Figure 5h plots the image correlation at different distances of holographic image planes. The effect for APM is better than that of PM, and the correlation slightly decreases with larger distances due to wave diffraction. Even though the small size of unit cells (~0.25λ) helps to generate continuous amplitude and phase profiles, the method does not allow breaking the resolution limit in the hologram plane. However, Fig. 5h points out that we can still achieve high fidelity when the image plane is set close to the sample surface. Moreover, we emphasize simultaneous control of reflection amplitude and phase can be achieved even when the back absorption is partial (Supplementary Fig. 5). In this case, we can also project holograms with relatively good correlations to the target image, as unveiled in Fig. 5i.

Last, we demonstrate an acoustic hologram at multiple planes, as schematically depicted at Fig. 6a, where the holographic images are designed to be letters “N,” “J,” and “U” at three different planes that are spacing 12, 16, and 20 cm away from the hologram plane. The size of holographic regions at image planes 1, 2, and 3 is 60 × 60 cm2, and the bottom left corners of those holographic regions locate at (0, 30 cm), (10, 0 cm) and (30, 20 cm) in the xy plane. We record amplitude and phase distributions (Fig. 6b) into the LAM sample of 119 × 119 unit cells (Fig. 6c). By comparing the amplitude field patterns in simulations and experiments in Fig. 6d, e, we observe a good agreement. To be specific, the image correlations to the perfect cases of letters “N,” “J,” and “U” are 0.827(0.705), 0.867(0.771), and 0.858(0.776) for the results of simulations (experiments), respectively.

Fig. 6
Fig. 6

Experimental verification of multi-plane acoustic hologram. a The predesigned image of a multi-plane acoustic hologram (letters “N,” “J,” and “U” at different distances of 12, 16, and 20 cm). b Amplitude and phase profiles on the hologram plane for projecting the “N,” “J,” “U” images at multiple planes. c The photograph of the 3D printed LAM sample. d, e The simulated holographic images by the APM method and the corresponding experimentally measured results. The correlations are marked in the figure. The correlation between the resulting image and the predesigned image is appended below each sub-figure. Scale bar, 10 cm. Rights for use of the NJU font images in this figure are from Adobe Font Software License: https://www.fontspring.com/lic/ztxtzqqpzi. All rights reserved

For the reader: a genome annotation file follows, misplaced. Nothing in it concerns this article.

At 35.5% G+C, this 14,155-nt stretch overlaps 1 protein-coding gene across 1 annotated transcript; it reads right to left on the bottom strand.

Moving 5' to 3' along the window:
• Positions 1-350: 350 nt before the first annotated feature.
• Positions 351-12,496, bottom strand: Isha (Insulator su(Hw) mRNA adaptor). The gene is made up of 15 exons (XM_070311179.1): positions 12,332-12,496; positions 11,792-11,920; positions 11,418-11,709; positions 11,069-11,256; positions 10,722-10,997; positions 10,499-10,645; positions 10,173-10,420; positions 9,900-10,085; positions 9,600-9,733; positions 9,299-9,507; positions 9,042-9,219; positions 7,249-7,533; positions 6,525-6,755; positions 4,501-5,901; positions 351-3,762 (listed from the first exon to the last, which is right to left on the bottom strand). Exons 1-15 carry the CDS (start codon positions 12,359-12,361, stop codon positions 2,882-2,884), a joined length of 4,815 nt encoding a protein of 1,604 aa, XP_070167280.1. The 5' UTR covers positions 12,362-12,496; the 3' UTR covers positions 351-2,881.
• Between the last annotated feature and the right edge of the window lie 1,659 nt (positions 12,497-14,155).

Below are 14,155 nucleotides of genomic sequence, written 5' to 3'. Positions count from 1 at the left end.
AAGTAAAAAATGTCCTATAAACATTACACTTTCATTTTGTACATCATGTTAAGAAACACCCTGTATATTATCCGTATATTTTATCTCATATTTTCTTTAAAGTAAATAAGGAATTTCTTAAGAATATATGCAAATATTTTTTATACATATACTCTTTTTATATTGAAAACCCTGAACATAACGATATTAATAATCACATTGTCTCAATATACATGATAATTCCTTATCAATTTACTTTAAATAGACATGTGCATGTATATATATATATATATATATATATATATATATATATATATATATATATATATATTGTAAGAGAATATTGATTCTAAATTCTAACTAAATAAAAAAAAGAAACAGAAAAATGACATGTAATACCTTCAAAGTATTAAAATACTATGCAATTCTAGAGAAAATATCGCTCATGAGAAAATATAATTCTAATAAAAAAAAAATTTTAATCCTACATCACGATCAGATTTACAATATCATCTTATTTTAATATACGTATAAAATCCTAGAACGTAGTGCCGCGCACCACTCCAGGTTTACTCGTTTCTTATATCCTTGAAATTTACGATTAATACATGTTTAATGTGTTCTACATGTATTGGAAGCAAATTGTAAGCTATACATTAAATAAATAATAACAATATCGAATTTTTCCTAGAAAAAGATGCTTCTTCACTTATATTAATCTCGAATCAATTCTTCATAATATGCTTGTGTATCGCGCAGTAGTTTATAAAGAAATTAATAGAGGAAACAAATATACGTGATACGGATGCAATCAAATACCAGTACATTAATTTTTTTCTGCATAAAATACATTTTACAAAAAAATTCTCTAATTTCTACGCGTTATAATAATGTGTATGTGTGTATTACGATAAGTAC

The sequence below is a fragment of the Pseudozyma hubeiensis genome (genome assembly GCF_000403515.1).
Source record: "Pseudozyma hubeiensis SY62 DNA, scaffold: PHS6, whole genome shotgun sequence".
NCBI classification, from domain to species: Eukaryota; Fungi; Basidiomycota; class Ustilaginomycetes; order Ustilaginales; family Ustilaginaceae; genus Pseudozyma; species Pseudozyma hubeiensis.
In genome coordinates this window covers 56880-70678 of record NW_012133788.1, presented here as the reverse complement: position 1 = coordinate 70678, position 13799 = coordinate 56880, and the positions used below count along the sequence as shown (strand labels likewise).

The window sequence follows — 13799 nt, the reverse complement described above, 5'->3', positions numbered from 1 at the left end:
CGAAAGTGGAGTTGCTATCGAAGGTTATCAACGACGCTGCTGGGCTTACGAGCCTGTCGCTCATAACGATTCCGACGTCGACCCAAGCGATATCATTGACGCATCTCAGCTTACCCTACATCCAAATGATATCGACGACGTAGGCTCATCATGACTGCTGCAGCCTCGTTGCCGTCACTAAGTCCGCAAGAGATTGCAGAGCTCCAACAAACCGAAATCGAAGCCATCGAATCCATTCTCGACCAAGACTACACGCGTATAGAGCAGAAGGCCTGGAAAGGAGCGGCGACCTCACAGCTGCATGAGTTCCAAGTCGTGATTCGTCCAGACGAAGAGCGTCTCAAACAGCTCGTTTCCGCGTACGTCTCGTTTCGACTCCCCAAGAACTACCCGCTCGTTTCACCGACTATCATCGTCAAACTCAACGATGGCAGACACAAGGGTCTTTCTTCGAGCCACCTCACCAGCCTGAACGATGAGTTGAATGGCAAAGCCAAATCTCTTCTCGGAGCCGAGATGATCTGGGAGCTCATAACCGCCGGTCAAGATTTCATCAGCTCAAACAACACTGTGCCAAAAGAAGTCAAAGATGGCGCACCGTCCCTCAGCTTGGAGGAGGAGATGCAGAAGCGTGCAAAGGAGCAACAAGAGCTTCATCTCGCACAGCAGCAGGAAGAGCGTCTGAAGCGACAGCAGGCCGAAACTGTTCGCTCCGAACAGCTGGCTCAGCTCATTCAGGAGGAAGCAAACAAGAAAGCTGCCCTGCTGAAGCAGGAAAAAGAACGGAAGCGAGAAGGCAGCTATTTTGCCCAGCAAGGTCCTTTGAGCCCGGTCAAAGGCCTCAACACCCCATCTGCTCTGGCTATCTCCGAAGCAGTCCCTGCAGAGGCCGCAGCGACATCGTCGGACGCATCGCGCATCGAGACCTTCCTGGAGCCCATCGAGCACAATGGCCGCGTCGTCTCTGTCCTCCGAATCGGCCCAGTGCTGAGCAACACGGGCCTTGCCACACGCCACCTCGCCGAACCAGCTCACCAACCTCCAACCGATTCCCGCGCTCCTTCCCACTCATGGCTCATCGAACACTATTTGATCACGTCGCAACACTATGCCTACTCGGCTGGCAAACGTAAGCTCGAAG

Discussion

In summary, we have shown that by judiciously controlling the leaky loss in acoustic metamaterials, one can achieve the fine control of acoustic waves, by modulating both amplitude and phase of acoustic waves in a static, precise, and decoupled manner. To exhibit the powerful ability of LAM in wave manipulation, we report the numerical and experimental realization of high-fidelity acoustic holograms and demonstrate the production of arbitrarily complicated acoustic fields based on the new mechanism for achieving decoupled amplitude and phase distributions. We also show that our method significantly improves the quality of other kinds of spatial manipulation of sound fields over previous pure-phase methods. We envision that our findings on tailoring loss for harnessing sound fields will have various acoustic-wave-based applications. For example, the realization of complicated 3D holographic images23 can produce arbitrarily shaped focusing or spatial field patterns for the high-intensity focused ultrasound treatments34 that hitherto have to rely on the time-consuming scanning method, which is also intriguing for particle manipulation26,29, architectural acoustics32, and stereo sound-field reconstruction35, etc.